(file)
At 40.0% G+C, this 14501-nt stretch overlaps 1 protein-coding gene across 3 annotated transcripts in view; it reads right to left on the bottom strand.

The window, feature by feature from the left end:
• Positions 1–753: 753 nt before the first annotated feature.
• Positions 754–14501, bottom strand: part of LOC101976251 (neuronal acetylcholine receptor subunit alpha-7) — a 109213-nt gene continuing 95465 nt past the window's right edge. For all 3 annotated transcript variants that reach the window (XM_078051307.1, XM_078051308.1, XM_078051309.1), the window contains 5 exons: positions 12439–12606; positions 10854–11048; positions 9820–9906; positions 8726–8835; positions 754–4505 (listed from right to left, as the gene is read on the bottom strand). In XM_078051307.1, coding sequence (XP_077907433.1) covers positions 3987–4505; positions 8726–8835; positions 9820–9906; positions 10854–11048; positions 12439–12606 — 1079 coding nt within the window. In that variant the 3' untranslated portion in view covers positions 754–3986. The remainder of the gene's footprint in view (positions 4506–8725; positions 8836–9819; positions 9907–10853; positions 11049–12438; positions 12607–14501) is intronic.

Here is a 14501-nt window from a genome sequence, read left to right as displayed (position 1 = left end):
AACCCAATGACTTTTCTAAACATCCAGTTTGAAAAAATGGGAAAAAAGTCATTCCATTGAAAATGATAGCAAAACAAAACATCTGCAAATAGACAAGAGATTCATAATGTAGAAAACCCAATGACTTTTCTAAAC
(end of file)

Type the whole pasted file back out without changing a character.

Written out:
At 40.0% G+C, this 14501-nt stretch overlaps 1 protein-coding gene across 3 annotated transcripts in view; it reads right to left on the bottom strand.

The window, feature by feature from the left end:
• Positions 1–753: 753 nt before the first annotated feature.
• Positions 754–14501, bottom strand: part of LOC101976251 (neuronal acetylcholine receptor subunit alpha-7) — a 109213-nt gene continuing 95465 nt past the window's right edge. For all 3 annotated transcript variants that reach the window (XM_078051307.1, XM_078051308.1, XM_078051309.1), the window contains 5 exons: positions 12439–12606; positions 10854–11048; positions 9820–9906; positions 8726–8835; positions 754–4505 (listed from right to left, as the gene is read on the bottom strand). In XM_078051307.1, coding sequence (XP_077907433.1) covers positions 3987–4505; positions 8726–8835; positions 9820–9906; positions 10854–11048; positions 12439–12606 — 1079 coding nt within the window. In that variant the 3' untranslated portion in view covers positions 754–3986. The remainder of the gene's footprint in view (positions 4506–8725; positions 8836–9819; positions 9907–10853; positions 11049–12438; positions 12607–14501) is intronic.

Here is a 14501-nt window from a genome sequence, read left to right as displayed (position 1 = left end):
AACCCAATGACTTTTCTAAACATCCAGTTTGAAAAAATGGGAAAAAAGTCATTCCATTGAAAATGATAGCAAAACAAAACATCTGCAAATAGACAAGAGATTCATAATGTAGAAAACCCAATGACTTTTCTAAAC